Introduction and objectives: In recent decades the mean age of patients with infective endocarditis has progressively increased. The objective of the present study was to describe the clinical features and prognoses of infective endocarditis in the elderly.
Methods: A prospective study was performed of 125 non drug abuser patients over the age of 14 years and admitted from 1987 until 1997 in a single institution. Twenty-one patients were older than 65 years.
Results: No significant differences were observed among the age groups with respect to delay in diagnosis, clinical signs, site of the infection and the rate of negative blood cultures. Prosthetic valve endocarditis was more frequent in elderly than in younger adults (41 and 33%, respectively). S. viridans and enterococcus were more frequent (47 compared with 29% in younger adults, p < 0.05). Elderly patients underwent surgery less frequently (46 versus 56%) and most surgery was performed on an emergency basis. The in hospital mortality was higher in the elderly (50 versus 15%), p < 0.05.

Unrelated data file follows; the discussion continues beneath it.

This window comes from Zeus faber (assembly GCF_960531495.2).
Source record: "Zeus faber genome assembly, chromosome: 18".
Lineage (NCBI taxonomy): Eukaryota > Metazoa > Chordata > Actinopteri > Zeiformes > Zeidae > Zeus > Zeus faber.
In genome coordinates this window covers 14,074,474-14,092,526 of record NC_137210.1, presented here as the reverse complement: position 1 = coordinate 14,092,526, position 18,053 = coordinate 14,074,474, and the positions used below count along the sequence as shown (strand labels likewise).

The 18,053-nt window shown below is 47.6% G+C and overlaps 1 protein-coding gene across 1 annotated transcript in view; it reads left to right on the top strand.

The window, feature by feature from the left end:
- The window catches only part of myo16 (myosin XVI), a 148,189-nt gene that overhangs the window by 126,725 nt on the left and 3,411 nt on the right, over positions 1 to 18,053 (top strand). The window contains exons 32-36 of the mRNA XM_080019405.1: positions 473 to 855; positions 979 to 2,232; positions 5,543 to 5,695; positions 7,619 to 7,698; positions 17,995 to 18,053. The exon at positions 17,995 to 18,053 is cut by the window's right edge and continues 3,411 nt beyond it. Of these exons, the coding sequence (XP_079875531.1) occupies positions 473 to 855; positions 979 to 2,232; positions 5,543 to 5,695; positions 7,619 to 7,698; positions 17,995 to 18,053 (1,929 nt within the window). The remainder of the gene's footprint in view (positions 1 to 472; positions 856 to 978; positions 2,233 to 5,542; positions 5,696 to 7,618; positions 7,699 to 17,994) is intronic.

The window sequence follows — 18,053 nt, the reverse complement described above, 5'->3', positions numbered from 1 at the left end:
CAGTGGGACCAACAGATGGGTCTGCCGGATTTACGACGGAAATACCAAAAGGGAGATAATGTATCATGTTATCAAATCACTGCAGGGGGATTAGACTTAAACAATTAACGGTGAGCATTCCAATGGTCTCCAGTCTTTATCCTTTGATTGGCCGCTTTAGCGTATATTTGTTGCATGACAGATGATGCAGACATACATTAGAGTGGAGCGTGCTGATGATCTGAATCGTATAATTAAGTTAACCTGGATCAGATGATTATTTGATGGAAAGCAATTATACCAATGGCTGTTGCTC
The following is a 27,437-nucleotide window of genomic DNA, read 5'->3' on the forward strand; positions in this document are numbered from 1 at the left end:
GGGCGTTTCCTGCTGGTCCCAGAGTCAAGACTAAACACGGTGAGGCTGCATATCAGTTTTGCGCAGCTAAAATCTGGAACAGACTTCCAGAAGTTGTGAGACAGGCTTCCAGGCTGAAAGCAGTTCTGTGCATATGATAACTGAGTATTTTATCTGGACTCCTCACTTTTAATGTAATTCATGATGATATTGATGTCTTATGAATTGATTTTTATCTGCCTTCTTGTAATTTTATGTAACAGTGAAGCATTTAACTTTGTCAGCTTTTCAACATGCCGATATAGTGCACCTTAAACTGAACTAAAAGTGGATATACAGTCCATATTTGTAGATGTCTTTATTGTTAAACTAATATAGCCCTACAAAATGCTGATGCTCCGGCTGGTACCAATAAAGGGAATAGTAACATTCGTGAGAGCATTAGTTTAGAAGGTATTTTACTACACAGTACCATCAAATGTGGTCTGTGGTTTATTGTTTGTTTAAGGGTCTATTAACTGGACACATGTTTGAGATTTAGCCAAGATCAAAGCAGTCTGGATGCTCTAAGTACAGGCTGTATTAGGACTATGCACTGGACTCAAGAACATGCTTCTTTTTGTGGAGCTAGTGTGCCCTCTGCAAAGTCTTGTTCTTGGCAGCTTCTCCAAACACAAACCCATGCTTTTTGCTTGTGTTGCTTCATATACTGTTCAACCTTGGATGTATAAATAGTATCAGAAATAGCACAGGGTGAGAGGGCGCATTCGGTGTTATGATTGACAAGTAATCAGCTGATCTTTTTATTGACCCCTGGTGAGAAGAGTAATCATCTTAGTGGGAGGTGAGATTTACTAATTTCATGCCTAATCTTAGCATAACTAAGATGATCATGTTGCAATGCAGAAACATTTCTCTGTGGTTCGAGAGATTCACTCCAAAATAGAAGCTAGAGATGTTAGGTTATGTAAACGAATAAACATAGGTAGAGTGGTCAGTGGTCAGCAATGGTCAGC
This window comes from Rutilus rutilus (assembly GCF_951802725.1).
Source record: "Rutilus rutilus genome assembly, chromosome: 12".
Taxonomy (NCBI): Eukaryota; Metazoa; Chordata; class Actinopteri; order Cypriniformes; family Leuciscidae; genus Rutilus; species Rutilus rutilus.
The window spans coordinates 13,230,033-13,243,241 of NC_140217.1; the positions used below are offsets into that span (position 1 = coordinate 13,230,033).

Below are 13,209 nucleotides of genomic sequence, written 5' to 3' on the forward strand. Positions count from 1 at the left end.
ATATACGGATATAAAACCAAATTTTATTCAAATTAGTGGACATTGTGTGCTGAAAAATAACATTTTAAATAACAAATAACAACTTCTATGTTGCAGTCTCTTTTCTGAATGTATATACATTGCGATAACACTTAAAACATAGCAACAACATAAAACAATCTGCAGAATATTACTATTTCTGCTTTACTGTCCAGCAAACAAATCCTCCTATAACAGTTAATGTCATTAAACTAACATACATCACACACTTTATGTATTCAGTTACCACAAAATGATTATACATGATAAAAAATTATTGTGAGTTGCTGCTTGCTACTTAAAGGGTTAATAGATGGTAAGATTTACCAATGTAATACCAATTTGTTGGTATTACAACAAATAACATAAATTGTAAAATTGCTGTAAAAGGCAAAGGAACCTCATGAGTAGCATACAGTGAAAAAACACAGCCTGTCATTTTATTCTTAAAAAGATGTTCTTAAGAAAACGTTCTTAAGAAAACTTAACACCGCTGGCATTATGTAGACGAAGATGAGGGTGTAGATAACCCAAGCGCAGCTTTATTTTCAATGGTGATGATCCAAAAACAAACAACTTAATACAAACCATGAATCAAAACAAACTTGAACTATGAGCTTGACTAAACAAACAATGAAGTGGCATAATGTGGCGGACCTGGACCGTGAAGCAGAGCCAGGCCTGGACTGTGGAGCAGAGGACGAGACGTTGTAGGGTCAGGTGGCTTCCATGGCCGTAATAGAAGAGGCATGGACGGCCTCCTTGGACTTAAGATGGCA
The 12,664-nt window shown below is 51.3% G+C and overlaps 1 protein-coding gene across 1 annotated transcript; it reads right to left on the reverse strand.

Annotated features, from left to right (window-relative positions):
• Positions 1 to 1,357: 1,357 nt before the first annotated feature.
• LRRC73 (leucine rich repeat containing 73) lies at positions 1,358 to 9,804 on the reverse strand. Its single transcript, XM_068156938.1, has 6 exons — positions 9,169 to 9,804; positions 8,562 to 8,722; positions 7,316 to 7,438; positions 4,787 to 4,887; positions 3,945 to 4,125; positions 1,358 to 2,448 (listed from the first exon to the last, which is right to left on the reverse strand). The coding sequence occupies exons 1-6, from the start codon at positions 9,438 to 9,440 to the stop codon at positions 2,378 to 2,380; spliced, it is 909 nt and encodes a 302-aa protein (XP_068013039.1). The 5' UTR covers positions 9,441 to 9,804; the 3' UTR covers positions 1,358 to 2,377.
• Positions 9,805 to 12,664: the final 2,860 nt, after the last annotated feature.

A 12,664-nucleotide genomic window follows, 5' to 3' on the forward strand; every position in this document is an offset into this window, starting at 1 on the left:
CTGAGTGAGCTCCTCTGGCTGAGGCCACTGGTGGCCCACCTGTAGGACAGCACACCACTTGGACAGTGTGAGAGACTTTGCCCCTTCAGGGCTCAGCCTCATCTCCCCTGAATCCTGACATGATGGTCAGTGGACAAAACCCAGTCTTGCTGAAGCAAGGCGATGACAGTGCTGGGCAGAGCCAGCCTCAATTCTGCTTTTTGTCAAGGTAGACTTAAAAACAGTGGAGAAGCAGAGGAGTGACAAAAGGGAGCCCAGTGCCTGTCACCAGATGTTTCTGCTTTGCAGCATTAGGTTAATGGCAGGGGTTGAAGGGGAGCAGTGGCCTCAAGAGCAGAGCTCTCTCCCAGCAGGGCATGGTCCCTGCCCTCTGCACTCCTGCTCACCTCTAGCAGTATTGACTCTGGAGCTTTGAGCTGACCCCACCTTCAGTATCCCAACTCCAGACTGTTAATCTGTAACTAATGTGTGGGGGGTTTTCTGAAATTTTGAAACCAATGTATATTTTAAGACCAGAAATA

Conclusions: Prosthetic valve endocarditis and severe complications during the active phase are more frequent in the elderly and this is related to a worse prognosis in the short and intermediate term. A higher rate of elective surgery during the active phase could improve the prognosis of infective endocarditis in the elderly.